**0**wrote:

Hello,

I'm hoping for some logic checks on a simulations set I've been working on. I know the theory and equations for a two sided p value as derived from normal distributions and from Monte Carlo simulations. My issue more is my test statistic.

To construct my monte carlo matrix, I took ~13,000 genes and randomly selected 402 genes 10,000 times. Reason being that I have a list of 402 genes of interest that I am mapping the miRs to, and I am observing if they occur more in this set more than 402 random genes. So after I have the 10,000 simulations, I have columns of 402 genes each, those are then mapped to the miRs that target them, and I count how many times those miRs occurs across those 402 genes.

So my final product is a matrix where each column representing first the frequency of the miRs in the set of interest then in the simulations. Rows are the individual miRs.

i.e

```
mygene_freq sim1 sim2 etc...
mir1 5 3 4
mir2 2 2 1
mir3 1 3 3
```

My question is, since the number of miRs in each element is a calculated probability from the Monte Carlo, is this my test statistic? I want to compare whether the observed frequency of mir1 in mygene set is statistically significant from the 10,000 simulations for example.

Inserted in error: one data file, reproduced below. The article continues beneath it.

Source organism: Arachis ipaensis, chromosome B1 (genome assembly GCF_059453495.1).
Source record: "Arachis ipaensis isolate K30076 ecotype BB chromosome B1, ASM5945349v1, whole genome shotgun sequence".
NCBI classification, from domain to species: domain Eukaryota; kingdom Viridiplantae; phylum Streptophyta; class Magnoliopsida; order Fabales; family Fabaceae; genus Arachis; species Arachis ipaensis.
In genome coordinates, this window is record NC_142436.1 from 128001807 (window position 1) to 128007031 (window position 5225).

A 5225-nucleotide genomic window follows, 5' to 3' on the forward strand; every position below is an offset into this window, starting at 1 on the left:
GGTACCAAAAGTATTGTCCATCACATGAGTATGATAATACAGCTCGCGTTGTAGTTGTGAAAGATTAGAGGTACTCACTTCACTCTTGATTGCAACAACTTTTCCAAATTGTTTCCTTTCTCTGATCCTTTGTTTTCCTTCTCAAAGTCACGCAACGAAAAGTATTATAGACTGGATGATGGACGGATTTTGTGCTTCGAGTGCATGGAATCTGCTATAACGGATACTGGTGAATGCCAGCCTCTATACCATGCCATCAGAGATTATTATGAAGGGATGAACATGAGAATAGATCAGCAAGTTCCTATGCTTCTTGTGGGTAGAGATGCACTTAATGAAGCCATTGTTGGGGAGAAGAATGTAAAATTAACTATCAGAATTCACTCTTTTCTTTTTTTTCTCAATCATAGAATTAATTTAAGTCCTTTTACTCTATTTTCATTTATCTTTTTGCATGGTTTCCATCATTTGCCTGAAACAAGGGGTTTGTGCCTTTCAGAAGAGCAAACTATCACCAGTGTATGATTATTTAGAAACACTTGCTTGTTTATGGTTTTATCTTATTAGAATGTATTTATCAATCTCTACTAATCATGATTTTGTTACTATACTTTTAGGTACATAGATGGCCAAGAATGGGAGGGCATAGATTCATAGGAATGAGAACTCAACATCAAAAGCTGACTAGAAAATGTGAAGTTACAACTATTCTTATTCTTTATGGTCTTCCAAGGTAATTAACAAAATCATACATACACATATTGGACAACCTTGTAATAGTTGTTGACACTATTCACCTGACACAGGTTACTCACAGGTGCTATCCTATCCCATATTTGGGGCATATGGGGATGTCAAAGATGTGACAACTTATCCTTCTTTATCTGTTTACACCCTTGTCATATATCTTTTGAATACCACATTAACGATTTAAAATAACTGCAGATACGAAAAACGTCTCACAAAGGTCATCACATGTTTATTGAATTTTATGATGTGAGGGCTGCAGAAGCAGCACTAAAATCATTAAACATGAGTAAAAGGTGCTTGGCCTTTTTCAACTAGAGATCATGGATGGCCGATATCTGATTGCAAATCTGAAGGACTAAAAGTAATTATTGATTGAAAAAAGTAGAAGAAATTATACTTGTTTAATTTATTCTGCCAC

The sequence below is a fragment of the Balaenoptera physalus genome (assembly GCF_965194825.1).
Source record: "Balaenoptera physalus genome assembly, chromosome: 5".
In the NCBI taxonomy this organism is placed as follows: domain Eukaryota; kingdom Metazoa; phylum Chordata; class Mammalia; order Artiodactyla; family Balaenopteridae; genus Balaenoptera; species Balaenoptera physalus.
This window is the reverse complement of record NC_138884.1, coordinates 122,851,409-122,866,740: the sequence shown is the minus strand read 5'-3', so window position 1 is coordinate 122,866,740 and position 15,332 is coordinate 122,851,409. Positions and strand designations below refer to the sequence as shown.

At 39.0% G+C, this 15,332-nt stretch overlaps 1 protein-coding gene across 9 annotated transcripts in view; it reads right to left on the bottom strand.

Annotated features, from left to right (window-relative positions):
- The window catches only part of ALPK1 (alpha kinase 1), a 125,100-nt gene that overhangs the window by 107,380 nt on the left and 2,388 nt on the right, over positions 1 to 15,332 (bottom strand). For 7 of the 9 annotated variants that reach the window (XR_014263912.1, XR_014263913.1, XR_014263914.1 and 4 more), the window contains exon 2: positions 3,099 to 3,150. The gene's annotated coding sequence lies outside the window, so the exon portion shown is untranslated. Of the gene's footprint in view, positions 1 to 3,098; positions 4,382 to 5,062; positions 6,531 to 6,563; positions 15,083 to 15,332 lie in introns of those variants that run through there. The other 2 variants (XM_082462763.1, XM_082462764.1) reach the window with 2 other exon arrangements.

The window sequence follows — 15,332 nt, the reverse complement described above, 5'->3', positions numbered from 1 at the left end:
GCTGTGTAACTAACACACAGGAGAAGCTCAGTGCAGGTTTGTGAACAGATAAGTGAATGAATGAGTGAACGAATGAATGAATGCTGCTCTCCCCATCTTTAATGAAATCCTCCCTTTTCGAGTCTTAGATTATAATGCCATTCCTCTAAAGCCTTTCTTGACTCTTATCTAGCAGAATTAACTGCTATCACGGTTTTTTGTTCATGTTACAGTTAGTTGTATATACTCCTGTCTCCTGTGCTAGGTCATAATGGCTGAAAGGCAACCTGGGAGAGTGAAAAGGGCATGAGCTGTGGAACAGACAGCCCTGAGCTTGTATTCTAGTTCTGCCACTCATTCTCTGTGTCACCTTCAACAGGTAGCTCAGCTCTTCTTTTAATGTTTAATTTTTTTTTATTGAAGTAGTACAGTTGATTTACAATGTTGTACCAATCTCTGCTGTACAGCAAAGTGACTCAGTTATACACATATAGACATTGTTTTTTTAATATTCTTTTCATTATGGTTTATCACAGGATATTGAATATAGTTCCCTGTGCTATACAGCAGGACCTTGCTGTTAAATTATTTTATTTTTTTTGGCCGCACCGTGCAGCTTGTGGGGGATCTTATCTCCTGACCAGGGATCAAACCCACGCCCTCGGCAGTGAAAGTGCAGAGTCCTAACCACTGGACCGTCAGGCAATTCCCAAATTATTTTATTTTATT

Thank you!

**20**• written 3 months ago by hs.lansdell •

**0**

I don't see where you're going with this. What is the question you're trying to address ? It looks to me that you're asking whether your 402 genes are enriched in miRNAs targets compared to a random set of genes. Why can't a Fisher's exact test (or equivalent) not answer that question ?

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